§ 4.8 p.m.
§ LORD BESWICK
My Lords, with permission I would repeat a Statement made by the Chancellor of the Exchequer in another place. The Statement is as follows:
"The House will be aware that discussions have been taking place this week-end at the Bank for International Settlements in Basle amongst the representatives of the central banks of 672 certain countries about a new facility for sterling. The proposals which were considered were to provide new means for offsetting fluctuations in the sterling balances of sterling area countries. I should make it clear that the facility under discussion is not one which would provide finance to meet any deficit in the balance of payments of the United Kingdom. It is not a loan. It is not an arrangement which could or will lead to any increase in our total of overseas indebtedness. The object would be to strengthen the position of sterling and thus of the international monetary system as a whole.
"I am glad to be able to tell the House that considerable progress has been made in these discussions. As a result, the Bank for International Settlements and twelve Central Banks, speaking where appropriate with the authority of their Governments, have given firm assurances of willingness to participate in the arrangements which are to be completed as soon as satisfactory consultations have taken place with sterling area countries. These proposals are of great importance to all sterling area countries, and it is therefore right that consultations should take place with them all. These will be pursued urgently, but until they have been completed it would be wrong for me to make any further public statement.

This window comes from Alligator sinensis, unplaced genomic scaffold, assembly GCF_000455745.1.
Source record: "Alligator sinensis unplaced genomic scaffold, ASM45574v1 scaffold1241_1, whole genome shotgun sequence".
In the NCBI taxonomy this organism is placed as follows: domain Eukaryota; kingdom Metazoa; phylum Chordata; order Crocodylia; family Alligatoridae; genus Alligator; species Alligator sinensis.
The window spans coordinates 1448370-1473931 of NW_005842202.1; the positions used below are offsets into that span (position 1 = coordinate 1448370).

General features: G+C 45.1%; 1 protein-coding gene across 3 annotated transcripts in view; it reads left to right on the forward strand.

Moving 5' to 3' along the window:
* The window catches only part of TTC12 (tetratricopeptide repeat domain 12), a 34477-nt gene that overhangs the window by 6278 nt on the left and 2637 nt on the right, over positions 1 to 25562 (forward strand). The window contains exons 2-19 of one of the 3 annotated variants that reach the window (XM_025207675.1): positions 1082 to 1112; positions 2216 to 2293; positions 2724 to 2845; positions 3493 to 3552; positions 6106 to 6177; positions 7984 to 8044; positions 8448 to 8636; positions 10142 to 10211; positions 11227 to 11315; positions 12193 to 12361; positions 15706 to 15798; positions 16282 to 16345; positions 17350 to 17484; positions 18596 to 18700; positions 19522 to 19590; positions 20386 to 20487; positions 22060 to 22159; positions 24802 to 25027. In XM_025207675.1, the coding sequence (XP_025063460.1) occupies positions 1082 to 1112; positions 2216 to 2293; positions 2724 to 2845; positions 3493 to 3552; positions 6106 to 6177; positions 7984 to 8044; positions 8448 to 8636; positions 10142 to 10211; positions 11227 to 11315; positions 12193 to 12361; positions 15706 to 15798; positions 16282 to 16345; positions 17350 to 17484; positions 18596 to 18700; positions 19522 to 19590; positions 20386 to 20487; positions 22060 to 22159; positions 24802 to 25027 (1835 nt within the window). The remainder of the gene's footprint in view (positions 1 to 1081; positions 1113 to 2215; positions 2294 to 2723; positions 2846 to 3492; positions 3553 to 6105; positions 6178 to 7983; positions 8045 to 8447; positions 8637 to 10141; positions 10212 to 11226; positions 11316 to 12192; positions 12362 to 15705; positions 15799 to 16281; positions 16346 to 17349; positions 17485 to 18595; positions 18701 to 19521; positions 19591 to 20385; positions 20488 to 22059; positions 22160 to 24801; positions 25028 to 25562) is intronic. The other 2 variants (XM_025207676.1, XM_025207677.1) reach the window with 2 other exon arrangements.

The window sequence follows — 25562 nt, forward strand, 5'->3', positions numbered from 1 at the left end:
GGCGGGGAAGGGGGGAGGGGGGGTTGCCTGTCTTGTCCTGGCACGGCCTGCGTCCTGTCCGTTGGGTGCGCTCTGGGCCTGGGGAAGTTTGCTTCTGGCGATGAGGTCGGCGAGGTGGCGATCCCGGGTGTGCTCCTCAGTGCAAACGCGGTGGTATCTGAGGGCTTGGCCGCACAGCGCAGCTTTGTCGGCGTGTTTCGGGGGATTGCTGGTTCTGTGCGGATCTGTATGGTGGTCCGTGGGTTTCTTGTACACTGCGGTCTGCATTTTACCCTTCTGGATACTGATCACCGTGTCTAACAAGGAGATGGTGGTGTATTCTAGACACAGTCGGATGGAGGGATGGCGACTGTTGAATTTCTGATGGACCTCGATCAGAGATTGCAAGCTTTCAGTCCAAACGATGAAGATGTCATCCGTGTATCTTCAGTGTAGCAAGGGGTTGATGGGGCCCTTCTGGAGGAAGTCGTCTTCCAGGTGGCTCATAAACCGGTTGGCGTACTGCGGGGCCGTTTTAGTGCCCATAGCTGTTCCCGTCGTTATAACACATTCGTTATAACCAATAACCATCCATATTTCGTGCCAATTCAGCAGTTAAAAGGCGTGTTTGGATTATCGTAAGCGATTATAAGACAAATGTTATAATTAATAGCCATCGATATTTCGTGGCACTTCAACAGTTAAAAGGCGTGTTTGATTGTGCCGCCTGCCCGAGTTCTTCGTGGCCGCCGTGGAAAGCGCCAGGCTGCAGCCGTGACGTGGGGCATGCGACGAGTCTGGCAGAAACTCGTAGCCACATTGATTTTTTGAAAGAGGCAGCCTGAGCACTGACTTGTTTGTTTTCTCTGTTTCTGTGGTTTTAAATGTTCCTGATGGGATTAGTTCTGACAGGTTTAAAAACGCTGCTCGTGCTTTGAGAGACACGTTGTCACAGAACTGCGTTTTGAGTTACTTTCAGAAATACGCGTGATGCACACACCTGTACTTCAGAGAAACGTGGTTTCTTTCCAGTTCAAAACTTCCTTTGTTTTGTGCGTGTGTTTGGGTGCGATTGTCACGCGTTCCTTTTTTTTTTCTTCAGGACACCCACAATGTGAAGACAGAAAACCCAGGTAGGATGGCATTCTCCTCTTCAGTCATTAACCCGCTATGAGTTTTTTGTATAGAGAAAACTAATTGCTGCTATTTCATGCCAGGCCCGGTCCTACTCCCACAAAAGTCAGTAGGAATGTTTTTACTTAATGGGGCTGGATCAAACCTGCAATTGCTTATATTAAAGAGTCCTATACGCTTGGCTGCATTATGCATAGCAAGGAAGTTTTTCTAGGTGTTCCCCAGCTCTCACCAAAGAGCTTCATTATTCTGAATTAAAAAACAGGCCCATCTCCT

"I should like to express my warm appreciation of the constructive attitude of the countries with which these discussions in Basle have been conducted. I believe that the arrangements now contemplated, and the firm assurances we have had from these countries, offer the prospect of greater stability in the functioning of the international monetary system. While they in no way lessen the need to bring our own policies for restoring the balance of payments of the United Kingdom to a successful conclusion, they make it possible to pursue these policies without being adversely affected by fluctuations in the sterling balances. They are a major step forward in dealing with this long-standing problem."
My Lords, we are grateful to the noble Lord for repeating this important Statement, although I 673 must say that I should have hoped that we might have been permitted a rather earlier sight of it through the usual channels, especially in view of the fact that a Statement very much along these lines was issued by the Bank of England shortly after luncheon. It is clear that a lot of consultation and much negotiation has still to take place, and I am sure that none of us would wish to say anything at this stage which might in any way prejudice the outcome of those negotiations. I shall therefore confine my questions to a number of relatively simple points.